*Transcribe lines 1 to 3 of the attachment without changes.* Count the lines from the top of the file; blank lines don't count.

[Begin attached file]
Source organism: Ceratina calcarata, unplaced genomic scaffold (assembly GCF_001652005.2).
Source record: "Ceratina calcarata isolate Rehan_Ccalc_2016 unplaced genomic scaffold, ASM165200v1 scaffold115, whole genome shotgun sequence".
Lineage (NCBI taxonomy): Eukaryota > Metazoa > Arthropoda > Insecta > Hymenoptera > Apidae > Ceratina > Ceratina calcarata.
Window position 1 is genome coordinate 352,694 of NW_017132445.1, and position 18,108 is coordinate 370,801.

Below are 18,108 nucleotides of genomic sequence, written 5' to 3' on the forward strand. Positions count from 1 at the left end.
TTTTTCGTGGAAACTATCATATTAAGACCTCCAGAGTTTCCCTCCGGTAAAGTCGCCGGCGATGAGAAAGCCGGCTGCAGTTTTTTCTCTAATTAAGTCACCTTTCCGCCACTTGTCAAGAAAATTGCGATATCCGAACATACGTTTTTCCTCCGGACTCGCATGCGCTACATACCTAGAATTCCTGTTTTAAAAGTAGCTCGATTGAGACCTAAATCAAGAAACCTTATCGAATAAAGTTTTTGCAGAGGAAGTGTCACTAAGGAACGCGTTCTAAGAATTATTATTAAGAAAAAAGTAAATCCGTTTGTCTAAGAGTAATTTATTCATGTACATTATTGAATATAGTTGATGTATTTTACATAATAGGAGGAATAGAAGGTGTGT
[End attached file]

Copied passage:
Source organism: Ceratina calcarata, unplaced genomic scaffold (assembly GCF_001652005.2).
Source record: "Ceratina calcarata isolate Rehan_Ccalc_2016 unplaced genomic scaffold, ASM165200v1 scaffold115, whole genome shotgun sequence".
Lineage (NCBI taxonomy): Eukaryota > Metazoa > Arthropoda > Insecta > Hymenoptera > Apidae > Ceratina > Ceratina calcarata.